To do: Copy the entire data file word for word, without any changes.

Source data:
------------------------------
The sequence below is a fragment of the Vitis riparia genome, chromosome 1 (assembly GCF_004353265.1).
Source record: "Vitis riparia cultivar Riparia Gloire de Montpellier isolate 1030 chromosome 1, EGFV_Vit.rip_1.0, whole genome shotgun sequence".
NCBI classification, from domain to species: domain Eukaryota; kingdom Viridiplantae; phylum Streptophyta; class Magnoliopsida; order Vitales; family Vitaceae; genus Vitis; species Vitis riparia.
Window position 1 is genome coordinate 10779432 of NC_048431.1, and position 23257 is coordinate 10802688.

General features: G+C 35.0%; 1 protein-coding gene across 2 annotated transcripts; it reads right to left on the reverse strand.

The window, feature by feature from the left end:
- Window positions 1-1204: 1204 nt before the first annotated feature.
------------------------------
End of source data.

The sequence below is a fragment of the Vitis riparia genome, chromosome 1 (assembly GCF_004353265.1).
Source record: "Vitis riparia cultivar Riparia Gloire de Montpellier isolate 1030 chromosome 1, EGFV_Vit.rip_1.0, whole genome shotgun sequence".
NCBI classification, from domain to species: domain Eukaryota; kingdom Viridiplantae; phylum Streptophyta; class Magnoliopsida; order Vitales; family Vitaceae; genus Vitis; species Vitis riparia.
Window position 1 is genome coordinate 10779432 of NC_048431.1, and position 23257 is coordinate 10802688.

General features: G+C 35.0%; 1 protein-coding gene across 2 annotated transcripts; it reads right to left on the reverse strand.

The window, feature by feature from the left end:
- Window positions 1-1204: 1204 nt before the first annotated feature.